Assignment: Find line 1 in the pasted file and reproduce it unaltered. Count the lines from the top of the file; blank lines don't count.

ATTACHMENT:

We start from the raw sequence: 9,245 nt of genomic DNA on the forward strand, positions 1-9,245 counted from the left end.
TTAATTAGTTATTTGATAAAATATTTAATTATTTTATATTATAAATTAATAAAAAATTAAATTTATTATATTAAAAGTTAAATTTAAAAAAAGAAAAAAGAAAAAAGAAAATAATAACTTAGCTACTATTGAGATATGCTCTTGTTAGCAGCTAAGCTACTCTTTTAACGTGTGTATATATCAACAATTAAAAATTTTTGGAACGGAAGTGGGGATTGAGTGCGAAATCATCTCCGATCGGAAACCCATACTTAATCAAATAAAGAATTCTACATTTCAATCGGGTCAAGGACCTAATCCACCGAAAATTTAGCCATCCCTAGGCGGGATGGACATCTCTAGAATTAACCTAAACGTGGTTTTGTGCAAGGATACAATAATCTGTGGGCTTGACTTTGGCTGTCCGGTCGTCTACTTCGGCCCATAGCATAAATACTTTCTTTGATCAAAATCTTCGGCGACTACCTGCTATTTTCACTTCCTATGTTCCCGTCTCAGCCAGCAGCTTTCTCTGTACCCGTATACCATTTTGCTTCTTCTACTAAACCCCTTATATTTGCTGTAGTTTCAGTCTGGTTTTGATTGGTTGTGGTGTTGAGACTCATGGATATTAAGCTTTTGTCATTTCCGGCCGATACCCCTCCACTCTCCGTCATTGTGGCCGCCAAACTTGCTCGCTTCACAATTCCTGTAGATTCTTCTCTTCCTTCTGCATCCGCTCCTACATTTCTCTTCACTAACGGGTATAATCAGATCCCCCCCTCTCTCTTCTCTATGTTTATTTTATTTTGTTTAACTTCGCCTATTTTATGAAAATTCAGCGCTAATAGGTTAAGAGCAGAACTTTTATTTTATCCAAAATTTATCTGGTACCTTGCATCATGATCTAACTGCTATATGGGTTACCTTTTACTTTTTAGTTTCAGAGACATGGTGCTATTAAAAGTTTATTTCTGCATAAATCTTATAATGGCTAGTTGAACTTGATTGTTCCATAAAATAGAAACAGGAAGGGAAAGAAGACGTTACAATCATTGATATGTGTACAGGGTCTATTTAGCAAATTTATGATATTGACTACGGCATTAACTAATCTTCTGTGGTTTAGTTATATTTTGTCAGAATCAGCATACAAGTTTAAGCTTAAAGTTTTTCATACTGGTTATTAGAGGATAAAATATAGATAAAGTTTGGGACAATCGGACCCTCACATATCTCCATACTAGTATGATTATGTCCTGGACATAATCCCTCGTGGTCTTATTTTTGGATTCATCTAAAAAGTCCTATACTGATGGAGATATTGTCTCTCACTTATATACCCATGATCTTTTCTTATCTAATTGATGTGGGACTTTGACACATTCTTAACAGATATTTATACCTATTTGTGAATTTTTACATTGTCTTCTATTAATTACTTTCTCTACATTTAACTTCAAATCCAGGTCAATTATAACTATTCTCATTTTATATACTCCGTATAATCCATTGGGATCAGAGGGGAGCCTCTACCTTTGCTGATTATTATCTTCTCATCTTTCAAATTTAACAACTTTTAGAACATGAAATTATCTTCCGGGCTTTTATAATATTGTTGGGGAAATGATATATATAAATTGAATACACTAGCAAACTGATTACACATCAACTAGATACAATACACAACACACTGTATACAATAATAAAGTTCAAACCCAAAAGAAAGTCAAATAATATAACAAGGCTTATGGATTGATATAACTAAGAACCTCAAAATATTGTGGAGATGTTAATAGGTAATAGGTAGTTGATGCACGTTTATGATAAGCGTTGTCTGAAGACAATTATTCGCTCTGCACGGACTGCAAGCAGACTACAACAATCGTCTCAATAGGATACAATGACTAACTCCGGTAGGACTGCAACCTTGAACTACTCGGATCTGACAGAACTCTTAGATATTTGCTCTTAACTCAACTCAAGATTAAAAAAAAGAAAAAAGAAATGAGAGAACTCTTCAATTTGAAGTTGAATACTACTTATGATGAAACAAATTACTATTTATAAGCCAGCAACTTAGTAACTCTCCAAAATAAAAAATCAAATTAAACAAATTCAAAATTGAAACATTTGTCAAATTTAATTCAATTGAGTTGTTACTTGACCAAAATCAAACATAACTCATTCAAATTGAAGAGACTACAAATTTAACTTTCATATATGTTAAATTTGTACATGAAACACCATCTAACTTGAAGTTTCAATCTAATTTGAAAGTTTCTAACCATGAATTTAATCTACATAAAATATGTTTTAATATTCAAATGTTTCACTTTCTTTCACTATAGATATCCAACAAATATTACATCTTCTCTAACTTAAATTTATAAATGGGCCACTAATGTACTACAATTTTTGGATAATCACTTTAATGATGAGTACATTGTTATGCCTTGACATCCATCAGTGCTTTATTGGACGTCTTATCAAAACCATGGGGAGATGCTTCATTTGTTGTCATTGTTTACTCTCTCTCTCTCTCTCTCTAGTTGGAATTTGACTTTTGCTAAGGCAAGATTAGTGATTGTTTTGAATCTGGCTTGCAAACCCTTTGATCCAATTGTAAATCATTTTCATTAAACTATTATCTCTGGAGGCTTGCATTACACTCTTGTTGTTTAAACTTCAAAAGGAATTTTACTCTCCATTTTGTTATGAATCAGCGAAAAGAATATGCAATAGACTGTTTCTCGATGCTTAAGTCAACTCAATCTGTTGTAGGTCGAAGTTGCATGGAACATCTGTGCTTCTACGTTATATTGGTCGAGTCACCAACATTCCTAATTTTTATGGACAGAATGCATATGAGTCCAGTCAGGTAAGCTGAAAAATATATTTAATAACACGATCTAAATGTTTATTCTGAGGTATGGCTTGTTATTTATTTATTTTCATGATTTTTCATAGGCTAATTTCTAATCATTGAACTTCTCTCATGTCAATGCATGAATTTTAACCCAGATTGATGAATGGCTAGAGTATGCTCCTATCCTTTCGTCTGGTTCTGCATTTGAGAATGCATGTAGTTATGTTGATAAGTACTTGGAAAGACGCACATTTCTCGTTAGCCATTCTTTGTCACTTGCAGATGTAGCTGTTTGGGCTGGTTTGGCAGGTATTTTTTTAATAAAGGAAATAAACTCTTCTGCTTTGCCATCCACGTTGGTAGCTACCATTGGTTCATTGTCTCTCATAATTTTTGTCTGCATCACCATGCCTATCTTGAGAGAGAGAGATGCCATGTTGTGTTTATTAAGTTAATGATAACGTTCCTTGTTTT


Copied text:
We start from the raw sequence: 9,245 nt of genomic DNA on the forward strand, positions 1-9,245 counted from the left end.